For several years now I have been talking to colleagues and friends about my developing interest in raising red flags regarding harmful prescription drug use. Considering the Center for Disease Control and Prevention is now admitting that tens of thousands of people a year are dying from poisoning and/or ‘accidental death’ related to prescriptions, and that we have a full blown epidemic on our hands, I would hardly consider this a subjective call for alarm. Accidental prescription drug deaths are more prevalent than deaths from firearms and car crashes.
The single most frequent question I get asked when I tell people of my concerns is “what drugs are you talking about?” That is an excellent question. I was asked it again this morning. “Which class of drugs are you suggesting people get off of?” Is it the painkillers in the news? (Oxycontin, Hydrocodone, Vicodin, Codiene…..) The psych drugs such as antidepressants, anti-anxieties, ADHD types, or anti-psychotics? What about sleeping pills such as Ambien? Or how about the statins, Lipitor and the like? What about antacids such as Prevacid? Many of these have received some very negative press recently. People keep asking me, “what are the bad ones and what are the good ones?”
What I discovered immediately in my time at a rehab center in Utah and in my practice, is there exists in treatment and in prescription patterns something I refer to as class confusion. The boundaries are murky. An excellent illustration of this is the death of Leslie Carter, a member of a family of pop musicians who died last week of what appears to have been an overdose related to three different prescriptions. She was 25 years old with a 10 month old child and stopped breathing in a bed at her fathers home. My heart extends to her and her families tragic loss.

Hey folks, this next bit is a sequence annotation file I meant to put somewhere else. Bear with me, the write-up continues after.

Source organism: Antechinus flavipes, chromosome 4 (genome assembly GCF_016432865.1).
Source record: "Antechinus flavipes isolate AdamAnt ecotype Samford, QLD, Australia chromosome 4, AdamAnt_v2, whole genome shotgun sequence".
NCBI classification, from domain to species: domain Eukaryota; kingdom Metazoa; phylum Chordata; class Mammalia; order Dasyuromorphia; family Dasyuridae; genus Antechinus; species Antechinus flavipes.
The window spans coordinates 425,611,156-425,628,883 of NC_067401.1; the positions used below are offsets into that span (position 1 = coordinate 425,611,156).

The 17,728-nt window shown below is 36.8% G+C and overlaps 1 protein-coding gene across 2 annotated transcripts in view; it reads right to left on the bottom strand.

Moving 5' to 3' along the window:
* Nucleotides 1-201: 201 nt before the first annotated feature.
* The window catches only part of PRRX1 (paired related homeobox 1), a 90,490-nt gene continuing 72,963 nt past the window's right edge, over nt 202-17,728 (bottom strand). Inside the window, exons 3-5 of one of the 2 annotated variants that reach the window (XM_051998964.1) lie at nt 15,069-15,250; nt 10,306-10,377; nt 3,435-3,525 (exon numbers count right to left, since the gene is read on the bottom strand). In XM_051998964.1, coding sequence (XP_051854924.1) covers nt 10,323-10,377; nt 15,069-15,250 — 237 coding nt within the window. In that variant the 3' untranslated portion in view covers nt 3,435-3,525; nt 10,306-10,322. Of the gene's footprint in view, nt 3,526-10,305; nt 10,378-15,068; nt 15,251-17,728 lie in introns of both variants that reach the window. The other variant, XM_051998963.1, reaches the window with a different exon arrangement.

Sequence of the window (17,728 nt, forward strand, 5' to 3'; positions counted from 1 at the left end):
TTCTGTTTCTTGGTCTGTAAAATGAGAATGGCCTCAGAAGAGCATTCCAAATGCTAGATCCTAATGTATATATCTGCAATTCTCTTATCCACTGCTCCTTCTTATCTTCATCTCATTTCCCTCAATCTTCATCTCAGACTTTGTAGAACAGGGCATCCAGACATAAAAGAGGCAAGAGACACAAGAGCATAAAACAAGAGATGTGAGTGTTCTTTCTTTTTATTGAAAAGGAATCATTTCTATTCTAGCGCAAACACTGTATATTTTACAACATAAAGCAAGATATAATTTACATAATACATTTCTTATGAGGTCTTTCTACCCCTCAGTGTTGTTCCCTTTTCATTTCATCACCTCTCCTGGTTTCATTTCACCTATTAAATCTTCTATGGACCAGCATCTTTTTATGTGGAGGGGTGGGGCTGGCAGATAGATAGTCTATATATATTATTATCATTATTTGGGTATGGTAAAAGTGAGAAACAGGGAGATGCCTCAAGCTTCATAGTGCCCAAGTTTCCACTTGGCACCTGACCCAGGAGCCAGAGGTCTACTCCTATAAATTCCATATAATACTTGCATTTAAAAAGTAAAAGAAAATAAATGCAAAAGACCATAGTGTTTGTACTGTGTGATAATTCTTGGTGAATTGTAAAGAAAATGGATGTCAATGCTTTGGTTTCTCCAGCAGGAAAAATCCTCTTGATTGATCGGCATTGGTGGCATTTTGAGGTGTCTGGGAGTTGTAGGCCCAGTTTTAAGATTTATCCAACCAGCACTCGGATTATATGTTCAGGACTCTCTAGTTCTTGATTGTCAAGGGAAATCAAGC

Leslie Carter is the sister of brothers who became music stars in the 1990’s. One of the brothers was in a famous group, ‘The Backstreet Boys.’ A musical genre developed known as ‘boy bands.’ Leslie had a hit song in her own right, ‘Like Wow,’on the soundtrack of the movie ‘Shrek’. She had a record deal with Dreamworks that was never realized. Apparently she suffered from a history of mental illness which included depression and schizophrenia. The way the story of her death unfolded in the media was telling.
The first report stated simply that Leslie Carter had died at age 25. The article was accompanied by a photo of Leslie with her famous brother Nick. There were few details included there. Being admittedly biased I wondered right off if prescription drugs were involved. Which is not much of a stretch since many fatalities involving entertainers often include drugs and/or alcohol.
In the second day of the news cycle it was reported that three bottles of different prescription drugs were found near her bed and that she had a history of mental illness. It was revealed that Leslie had a 10 month old daughter, was estranged from her husband and was residing at her father’s home. Her stepmother Ginger found Leslie not breathing and called in the emergency. Earlier that day Ginger helped Leslie following a fall in the shower. The three prescription bottles indicated that Leslie had been taking Zyprexa (olanzapine) for schizophrenia or bipolar depression, Flexiril (cyclobenzaprine) for muscle spasms or fibromyalgia, and Xanax (alprazolam) the benzodiazepine , referred to in a previous post, for anxiety. Xanax is a highly addictive tranquilizer and can be treacherous to withdraw from. It is very popular amongst abusers. Though the first autopsy report was inconclusive one has to wonder about this cocktail of medicines involved in the incident.